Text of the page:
It's inequality, stupid

Tue, 31 Jul 2018  |  

This article first appeared on the Yahoo 7 Finance web site at this link: 


It’s inequality, stupid

 The super-Saturday by-election results over the weekend presented a clear preference from Australian voters – they don’t like policies that increase inequality in society and tax cuts to business are unfair and expensive, draining scares cash from education, heath and other vital services.

In a variance of Bill Clinton’s successful phrase and strategy “it’s the economy, stupid” in winning the 1992 US Presidential election, Labor’s “it’s inequality, stupid” approach to policy is winning it support in the electorate. Or just as accurately, it is the Coalition Government’s policy strategy that increase inequality in society that voters are shying away from.

Credit to the “it’s inequality, stupid” analysis goes to Stephen Moriarty who tweeted that phrase in the aftermath of the by-election results. It summed up the results very well.

It has been obvious with the last year of polling and then the by-election results that voters are not happy with the Liberal Party sales pitch which is framed around a story of a growing economy and the promise of income and company tax cuts. This is because economic growth is not all that impressive, despite the government’s rhetoric, and what growth is being registered is skewed heavily towards rising company profits and away from the wage share. Future company tax cuts will only add to that inequality.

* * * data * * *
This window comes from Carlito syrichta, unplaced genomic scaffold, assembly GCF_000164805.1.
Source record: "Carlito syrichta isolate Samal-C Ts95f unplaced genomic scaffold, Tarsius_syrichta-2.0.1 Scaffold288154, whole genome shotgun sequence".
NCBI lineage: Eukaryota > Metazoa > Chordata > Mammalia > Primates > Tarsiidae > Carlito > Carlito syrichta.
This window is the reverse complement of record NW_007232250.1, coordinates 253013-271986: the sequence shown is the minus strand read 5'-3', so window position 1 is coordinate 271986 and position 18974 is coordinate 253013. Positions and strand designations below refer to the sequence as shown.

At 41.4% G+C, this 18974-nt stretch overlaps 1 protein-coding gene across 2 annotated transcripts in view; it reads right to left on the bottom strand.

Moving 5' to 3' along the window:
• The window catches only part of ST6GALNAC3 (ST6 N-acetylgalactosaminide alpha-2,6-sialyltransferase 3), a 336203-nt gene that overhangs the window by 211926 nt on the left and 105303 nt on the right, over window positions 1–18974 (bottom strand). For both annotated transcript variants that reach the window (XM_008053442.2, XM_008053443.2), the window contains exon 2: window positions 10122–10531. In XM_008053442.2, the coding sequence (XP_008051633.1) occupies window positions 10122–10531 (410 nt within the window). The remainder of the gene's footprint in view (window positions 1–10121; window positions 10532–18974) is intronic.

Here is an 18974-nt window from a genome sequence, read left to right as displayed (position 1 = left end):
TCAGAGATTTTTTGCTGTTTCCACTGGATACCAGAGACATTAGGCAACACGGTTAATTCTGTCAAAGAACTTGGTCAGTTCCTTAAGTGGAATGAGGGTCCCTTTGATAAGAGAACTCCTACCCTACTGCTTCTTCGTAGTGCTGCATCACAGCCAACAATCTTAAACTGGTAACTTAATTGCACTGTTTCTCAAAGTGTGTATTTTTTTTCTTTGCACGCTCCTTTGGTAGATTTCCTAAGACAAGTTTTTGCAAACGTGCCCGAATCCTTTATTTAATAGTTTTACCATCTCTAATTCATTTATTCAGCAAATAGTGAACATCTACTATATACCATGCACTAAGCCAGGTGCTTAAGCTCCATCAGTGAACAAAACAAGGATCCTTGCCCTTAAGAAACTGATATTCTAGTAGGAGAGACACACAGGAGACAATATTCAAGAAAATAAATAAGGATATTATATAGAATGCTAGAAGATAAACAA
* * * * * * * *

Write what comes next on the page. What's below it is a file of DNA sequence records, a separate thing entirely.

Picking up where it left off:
Recent cuts to education and the miserable level of the Newstart allowance are the sorts of policies that are compounding unfairness.

Voters instead, are embracing the Labor agenda which promises funding for schools, hospitals, education and training that will be fully funded from tax policy proposals that raise money in what economists call a progressive way – that is, increasing the tax take on those with high incomes and high wealth. Not giving tax cuts “to the big end of town” as Labor likes to say, by ending the tax distortion of negative gearing for those investing in established dwellings, reducing the capital gains tax concessions and getting rid of excessive dividend imputation refunds raises a lot of revenue and does it in a way that reduces inequality.

And voters can see this.

They demonstrably like this approach.

The Labor line that pitted “tax cuts for banks and big business versus funding for schools and hospitals” is no socialist plot as some of the more extreme commentators suggest. Rather, it is giving the electorate what they desperately want for their families in a world where job security, genuine cost of living pressures and incomes growth are increasingly fragile. The policy contrast could be phrased along the lines of what’s the point of having a globally competitive company tax structure if a significant proportion of the population can’t get decent health care, or their kids don’t get great teachers, or are left without an opportunity to pursue a trade or are saddled for a mortgage-like student debt when they finishing the university degree?

It all boils down to the fact that voters are switched on, they do listen and they vote in a way that will best enhance the key aspects of their lives.